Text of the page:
The Texas House of Representatives passed two different bills to expand access to medical marijuana for qualifying patients. The first bill, H.B. 3703, would amend the current list of qualifying medical conditions to include epilepsy, multiple sclerosis, and spasticity, while the second piece of legislation, H.B. 1365, would add Alzheimer’s, autism, Crohn’s disease, Huntington’s disease, muscular dystrophy, Parkinson’s disease, PTSD and several other conditions to the approved list.
H.B. 1365 also decriminalizes a parent administering medical cannabis to “a child for whom the medical cannabis was recommended.” Currently, in accordance with state law, only patients with intractable epilepsy are allowed medical cannabis in Texas.
Intractable epilepsy, also referred to as uncontrolled or drug-resistant epilepsy, is a debilitating neurological condition that often leaves patients with severe brain damage; medical cannabis has been shown to dramatically reduce the likelihood of seizures in those with intractable epilepsy.
A Slow Start, But A Start
The Lone Star State has been slow to join other states in legalizing cannabis for medical use. At this time, 33 states and Washington D.C. have passed legislation making medical marijuana legal on the state level. Federal law maintains that cannabis is a Schedule I drug, without any recognized medical benefit.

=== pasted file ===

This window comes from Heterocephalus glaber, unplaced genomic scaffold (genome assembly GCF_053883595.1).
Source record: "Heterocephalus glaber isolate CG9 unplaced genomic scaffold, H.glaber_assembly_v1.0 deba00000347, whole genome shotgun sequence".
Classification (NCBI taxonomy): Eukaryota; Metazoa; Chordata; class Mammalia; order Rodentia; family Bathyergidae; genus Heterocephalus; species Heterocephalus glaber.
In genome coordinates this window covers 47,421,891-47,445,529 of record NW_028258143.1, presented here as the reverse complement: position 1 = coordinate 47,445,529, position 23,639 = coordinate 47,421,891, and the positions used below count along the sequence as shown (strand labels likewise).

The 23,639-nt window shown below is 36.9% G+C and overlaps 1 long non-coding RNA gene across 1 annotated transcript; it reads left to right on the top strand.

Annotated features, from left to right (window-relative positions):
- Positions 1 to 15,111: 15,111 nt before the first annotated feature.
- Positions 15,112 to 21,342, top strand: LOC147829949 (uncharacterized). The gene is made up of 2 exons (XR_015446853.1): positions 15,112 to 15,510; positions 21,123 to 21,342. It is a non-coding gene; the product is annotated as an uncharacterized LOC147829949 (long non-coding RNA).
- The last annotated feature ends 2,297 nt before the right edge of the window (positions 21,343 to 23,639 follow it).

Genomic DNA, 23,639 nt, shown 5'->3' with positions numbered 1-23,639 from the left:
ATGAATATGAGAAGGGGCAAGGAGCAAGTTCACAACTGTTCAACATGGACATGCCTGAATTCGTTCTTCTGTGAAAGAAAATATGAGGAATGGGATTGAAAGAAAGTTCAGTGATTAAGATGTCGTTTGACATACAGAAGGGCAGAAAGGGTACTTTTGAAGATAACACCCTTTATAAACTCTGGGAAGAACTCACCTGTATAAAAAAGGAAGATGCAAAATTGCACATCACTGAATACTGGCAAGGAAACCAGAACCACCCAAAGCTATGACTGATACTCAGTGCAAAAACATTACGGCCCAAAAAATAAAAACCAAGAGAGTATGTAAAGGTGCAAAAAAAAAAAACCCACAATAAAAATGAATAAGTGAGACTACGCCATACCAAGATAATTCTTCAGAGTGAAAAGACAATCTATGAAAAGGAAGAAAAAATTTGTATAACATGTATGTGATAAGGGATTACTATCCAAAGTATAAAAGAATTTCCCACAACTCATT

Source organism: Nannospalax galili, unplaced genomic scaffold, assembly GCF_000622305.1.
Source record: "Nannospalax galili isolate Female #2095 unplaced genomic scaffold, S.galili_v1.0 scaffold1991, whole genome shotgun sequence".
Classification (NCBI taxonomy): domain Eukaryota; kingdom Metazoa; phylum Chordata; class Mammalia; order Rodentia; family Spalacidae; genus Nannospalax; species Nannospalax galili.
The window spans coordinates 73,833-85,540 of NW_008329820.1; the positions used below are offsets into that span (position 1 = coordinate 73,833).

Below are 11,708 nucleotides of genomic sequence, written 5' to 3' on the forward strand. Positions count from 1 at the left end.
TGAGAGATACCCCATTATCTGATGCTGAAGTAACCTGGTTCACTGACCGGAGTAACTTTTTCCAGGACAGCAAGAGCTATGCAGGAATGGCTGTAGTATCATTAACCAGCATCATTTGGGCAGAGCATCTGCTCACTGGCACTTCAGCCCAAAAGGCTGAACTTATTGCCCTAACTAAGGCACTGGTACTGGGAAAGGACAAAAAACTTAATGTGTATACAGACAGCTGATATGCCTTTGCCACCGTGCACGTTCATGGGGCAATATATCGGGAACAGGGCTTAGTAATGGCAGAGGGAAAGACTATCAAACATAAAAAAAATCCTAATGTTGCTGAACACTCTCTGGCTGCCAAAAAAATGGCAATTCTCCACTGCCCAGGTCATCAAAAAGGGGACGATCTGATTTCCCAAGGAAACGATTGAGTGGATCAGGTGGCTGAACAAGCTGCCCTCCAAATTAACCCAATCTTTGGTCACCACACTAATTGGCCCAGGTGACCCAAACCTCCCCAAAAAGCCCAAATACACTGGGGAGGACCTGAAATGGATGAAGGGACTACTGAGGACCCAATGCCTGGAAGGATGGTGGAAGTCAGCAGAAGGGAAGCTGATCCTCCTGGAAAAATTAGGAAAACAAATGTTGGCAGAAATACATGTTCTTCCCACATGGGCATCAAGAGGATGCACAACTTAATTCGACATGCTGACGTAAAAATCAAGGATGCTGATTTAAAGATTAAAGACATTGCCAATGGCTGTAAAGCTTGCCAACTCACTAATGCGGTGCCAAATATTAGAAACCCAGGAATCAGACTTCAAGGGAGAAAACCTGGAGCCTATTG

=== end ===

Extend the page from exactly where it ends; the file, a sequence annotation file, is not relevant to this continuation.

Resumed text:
H.B. 3703 was introduced to the House floor by Republican Rep. Stephanie Klick, who also happens to be a registered nurse. Said Klick to her fellow House Representatives in a speech on Tuesday, “I have seen the benefits of expanding the condition list.”
The bill passed 133-10 the following day. According to Rep. Klick, “We need more data for us to truly know if this medication helps other conditions. Our state-of-the-art research facilities here in Texas are well suited to participate in this research.” An outspoken advocate for the expansion of the existing medical program in Texas, Klick is also the one responsible for passing the original Compassionate Use Act allowing patients with intractable epilepsy to legally access and benefit from medical cannabis.
According to the Compassionate Use Act, however, even patients with intractable epilepsy were limited to low-THC, predominantly CBD-containing products. The number of dispensaries allowed to operate in Texas is limited to three across the entire state; the successful passage of H.B. 3703 opens the doors for at least twelve additional locations “if the Texas Department of Public Safety determines more [dispensaries] are needed to meet patients’ needs,” according to an article published in the Texas Tribune.
Rep. Eddie Lucio III, a Democratic member of the Texas House of Representatives, introduced the second bill, H.B. 1365, which passed 128-20 on Tuesday. Said Rep. Lucio, “There are countless Texans enduring insurmountable pain as they battle diseases like cancer, autism and PTSD. This is undoubtedly a complex bill, members. But it has taken countless hours of time to develop a system we believe would work best to serve those in need.
By combining needed patient protections and a comprehensive research component, this bill provides a framework to improve the lives of countless Texans in the near future.” Both bills now await further debate by the Senate.